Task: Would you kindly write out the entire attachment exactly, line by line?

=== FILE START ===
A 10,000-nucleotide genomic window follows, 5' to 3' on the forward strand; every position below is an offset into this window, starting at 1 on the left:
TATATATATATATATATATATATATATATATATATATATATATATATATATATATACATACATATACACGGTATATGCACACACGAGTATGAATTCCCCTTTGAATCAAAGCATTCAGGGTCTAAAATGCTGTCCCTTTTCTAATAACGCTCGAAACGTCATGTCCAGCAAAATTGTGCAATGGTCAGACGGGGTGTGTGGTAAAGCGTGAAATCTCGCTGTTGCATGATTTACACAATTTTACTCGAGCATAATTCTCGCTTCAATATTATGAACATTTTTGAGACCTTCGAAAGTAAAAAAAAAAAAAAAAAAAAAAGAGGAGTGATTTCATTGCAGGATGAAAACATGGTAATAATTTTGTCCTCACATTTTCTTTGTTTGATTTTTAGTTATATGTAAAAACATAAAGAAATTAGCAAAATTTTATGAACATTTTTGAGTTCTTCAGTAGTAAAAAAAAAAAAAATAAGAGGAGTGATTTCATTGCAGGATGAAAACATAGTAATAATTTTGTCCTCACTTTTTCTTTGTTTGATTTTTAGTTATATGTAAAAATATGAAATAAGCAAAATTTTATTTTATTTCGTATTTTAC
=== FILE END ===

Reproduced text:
A 10,000-nucleotide genomic window follows, 5' to 3' on the forward strand; every position below is an offset into this window, starting at 1 on the left:
TATATATATATATATATATATATATATATATATATATATATATATATATATATATACATACATATACACGGTATATGCACACACGAGTATGAATTCCCCTTTGAATCAAAGCATTCAGGGTCTAAAATGCTGTCCCTTTTCTAATAACGCTCGAAACGTCATGTCCAGCAAAATTGTGCAATGGTCAGACGGGGTGTGTGGTAAAGCGTGAAATCTCGCTGTTGCATGATTTACACAATTTTACTCGAGCATAATTCTCGCTTCAATATTATGAACATTTTTGAGACCTTCGAAAGTAAAAAAAAAAAAAAAAAAAAAAGAGGAGTGATTTCATTGCAGGATGAAAACATGGTAATAATTTTGTCCTCACATTTTCTTTGTTTGATTTTTAGTTATATGTAAAAACATAAAGAAATTAGCAAAATTTTATGAACATTTTTGAGTTCTTCAGTAGTAAAAAAAAAAAAAATAAGAGGAGTGATTTCATTGCAGGATGAAAACATAGTAATAATTTTGTCCTCACTTTTTCTTTGTTTGATTTTTAGTTATATGTAAAAATATGAAATAAGCAAAATTTTATTTTATTTCGTATTTTAC